Have you ever heard of a yurt? It's like a tent but way fancier. According to National Geographic, a yurt is a "portable, circular dwelling made of a lattice of flexible wood and covered in felt", and were used as early as 440 BCE by Scythian people. Still around today, they are currently being utilized by a local children's school, and the surrounding neighbors are not particularly happy about it.

Our Neighbors via YouTube
Our Neighbors via YouTube

It started temporarily to accomodate social distancing rules during COVID, but as of last month, Bethlehem Children's School applied for permits to make these structures permanent. The yurts are so controversial, it's divided half the town with one side encouraging you to "say no to yurts", and the other to "save our yurts".

A City Divided

The school constructed the three yurts and after receiving criticism, created a petition on change.org to help gain support; it's already reached over 4,000 signatures.

Our yurts align with our focus on nature and being able to bring our students outdoors to appreciate our surroundings. We look forward to working with the Bethlehem Town Planning Board to continue to find a workable middle ground without disrupting the students’ education. -Christine Capeless Vaughan, Head of BCS (Sara Rivest, spectrumlocalnews.com)

Our Neighbors via YouTube
Our Neighbors via YouTube

Neighbors of the school are upset for multiple reasons, claiming the yurts have resulted in excess noise, odor, and traffic, among other issues. They also created their own change.org petition under the name "Restore Slingerlands", along with a petition video:

The noise pollution is a nuisance, the odors... The outhouse was placed right up against my fence, not a foot away, not five feet away, not 10 feet away. -Anonymous Neighbor (Sara Rivest, spectrumlocalnews.com)

A final decision on the yurts has yet to be determined, updates yet to come.

Explore the Abandoned Middle School at Albany's Kenwood Convent

This abandoned property is part of the Kenwood Convent complex in Albany. If it's the same story as the rest of the property, it's been vacant since 2009. There have been some ownership changes and it appears there is still power in parts of the building. As with the convent, it also looks like work was being done by construction crews to clean out and/or restore the building, but that has since stopped (as of the 2020 date of these photos).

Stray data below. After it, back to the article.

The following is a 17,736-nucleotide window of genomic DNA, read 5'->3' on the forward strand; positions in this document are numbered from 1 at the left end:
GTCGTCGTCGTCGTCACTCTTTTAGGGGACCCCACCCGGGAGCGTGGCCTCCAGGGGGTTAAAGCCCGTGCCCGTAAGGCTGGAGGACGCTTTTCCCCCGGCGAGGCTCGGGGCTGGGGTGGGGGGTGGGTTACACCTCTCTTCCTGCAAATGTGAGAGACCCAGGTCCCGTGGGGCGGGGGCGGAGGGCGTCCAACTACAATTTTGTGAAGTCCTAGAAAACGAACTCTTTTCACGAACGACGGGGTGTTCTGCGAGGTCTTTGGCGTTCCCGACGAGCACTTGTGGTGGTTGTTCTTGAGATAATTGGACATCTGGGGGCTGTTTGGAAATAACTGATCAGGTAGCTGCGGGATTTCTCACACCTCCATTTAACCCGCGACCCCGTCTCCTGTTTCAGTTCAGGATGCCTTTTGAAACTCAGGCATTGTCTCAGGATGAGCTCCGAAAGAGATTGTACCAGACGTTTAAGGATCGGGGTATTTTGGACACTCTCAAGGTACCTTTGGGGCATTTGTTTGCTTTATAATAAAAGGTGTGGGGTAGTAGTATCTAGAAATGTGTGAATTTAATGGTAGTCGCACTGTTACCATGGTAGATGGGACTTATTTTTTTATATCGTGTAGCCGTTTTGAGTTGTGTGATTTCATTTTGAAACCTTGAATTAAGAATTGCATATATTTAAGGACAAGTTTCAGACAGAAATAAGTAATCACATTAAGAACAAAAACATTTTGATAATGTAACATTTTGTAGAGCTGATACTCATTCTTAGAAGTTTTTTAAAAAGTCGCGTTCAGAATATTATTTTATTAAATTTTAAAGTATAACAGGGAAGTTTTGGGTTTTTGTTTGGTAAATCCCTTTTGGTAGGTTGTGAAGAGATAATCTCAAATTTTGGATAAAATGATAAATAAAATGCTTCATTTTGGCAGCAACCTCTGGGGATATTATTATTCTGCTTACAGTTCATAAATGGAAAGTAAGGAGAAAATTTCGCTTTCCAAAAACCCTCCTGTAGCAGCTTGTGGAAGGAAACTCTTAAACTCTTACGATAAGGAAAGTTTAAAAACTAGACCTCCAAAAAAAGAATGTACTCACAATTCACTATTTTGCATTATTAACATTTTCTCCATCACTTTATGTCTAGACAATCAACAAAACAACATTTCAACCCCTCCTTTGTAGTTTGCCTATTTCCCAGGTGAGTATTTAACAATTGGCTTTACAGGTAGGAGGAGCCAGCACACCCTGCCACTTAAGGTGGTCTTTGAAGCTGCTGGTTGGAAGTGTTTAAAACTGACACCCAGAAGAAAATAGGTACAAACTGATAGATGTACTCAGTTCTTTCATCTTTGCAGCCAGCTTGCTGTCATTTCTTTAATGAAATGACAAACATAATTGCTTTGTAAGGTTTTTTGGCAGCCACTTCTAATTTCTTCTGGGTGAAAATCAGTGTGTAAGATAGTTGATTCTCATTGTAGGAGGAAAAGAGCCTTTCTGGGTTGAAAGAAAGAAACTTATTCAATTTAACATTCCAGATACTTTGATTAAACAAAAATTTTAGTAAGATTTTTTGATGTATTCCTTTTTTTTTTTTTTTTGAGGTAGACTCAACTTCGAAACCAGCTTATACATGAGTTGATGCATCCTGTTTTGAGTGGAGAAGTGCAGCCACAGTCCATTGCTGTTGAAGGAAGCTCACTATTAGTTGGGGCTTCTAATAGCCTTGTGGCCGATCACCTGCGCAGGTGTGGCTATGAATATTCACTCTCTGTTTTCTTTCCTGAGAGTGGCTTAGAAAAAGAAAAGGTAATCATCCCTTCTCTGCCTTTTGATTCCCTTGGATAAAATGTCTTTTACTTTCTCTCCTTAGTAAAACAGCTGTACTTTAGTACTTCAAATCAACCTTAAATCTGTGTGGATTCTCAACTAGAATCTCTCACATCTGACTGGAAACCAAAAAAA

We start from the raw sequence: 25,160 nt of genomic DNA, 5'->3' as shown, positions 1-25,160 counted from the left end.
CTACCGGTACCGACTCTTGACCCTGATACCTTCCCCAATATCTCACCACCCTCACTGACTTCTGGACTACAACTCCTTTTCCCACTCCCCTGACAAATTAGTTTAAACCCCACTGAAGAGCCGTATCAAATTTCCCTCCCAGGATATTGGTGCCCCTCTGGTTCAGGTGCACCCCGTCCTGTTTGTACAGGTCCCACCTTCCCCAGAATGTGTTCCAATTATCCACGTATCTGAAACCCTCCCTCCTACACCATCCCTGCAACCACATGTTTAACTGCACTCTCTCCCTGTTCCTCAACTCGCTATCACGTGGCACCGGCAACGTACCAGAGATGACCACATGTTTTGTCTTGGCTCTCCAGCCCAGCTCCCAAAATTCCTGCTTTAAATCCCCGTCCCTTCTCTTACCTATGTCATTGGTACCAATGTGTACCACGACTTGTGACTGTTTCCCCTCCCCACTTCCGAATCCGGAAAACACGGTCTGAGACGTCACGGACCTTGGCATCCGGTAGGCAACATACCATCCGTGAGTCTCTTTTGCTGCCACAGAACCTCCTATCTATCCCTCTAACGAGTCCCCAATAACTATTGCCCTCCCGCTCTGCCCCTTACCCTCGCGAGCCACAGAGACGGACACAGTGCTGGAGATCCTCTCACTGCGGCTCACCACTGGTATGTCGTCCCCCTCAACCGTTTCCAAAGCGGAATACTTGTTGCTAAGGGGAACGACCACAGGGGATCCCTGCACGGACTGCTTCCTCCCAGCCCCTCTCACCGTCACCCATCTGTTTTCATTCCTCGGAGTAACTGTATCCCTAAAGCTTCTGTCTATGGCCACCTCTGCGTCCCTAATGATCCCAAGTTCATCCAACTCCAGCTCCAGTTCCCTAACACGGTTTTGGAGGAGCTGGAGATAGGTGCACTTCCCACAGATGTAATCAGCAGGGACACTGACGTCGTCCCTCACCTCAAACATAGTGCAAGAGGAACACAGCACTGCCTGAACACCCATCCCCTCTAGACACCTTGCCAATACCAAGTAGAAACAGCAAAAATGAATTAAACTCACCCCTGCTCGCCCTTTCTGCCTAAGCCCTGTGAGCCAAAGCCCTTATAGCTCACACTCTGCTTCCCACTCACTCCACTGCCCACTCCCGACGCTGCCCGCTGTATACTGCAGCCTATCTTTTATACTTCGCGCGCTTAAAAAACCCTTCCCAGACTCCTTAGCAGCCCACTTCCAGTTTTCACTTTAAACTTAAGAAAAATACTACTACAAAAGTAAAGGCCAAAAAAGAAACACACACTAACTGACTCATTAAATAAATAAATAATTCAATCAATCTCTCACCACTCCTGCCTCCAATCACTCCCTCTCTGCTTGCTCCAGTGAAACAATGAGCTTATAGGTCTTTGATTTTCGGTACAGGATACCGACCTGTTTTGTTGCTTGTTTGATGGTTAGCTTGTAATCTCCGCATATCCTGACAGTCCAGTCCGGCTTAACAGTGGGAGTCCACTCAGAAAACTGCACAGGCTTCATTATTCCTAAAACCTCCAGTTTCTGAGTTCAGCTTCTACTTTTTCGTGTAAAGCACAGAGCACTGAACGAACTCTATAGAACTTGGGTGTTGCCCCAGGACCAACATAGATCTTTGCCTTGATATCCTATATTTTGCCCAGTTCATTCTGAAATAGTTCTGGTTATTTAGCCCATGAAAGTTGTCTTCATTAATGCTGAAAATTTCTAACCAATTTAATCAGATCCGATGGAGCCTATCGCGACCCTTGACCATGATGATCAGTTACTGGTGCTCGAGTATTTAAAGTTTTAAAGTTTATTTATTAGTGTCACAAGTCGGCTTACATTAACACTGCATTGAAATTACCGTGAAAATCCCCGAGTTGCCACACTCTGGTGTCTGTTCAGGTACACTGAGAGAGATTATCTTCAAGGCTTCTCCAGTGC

The Albany Business Review says the county was about to hold an auction for the property, but its current owners filed bankruptcy two days prior - putting a hold on any further development or sale of the site.

As we can see from the photo tour, there is some magnificent architecture, window frames, even old murals on the wall depicting the a journey down the Hudson River from the City of Albany to New York City.

The most recent relics are some tools, ladders and construction equipment left at the scene, but there are some other pretty cool finds including an early flat screen TV, some antique door & window frames and a pool table in near perfect condition.

Remarkably, this is one of those abandoned places that has gone relatively untouched by vandals and graffiti artists. Let's hope it stays that way until a new use for the property can be determined. For now, it sits in legal limbo waiting to be renovated and rehabbed. Enjoy the tour!

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Warning: Maximum deliciousness ahead, proceed with caution. The following pictures may induce feelings of hunger and a disappointment in the boring lunch you brought to work today.

SPAC Confirmed: These Artists Will Play Saratoga In 2023

25 dates have been confirmed and are either on sale or about to go on sale for the 2023 season at Saratoga Performing Arts Center. Here is your complete guide.

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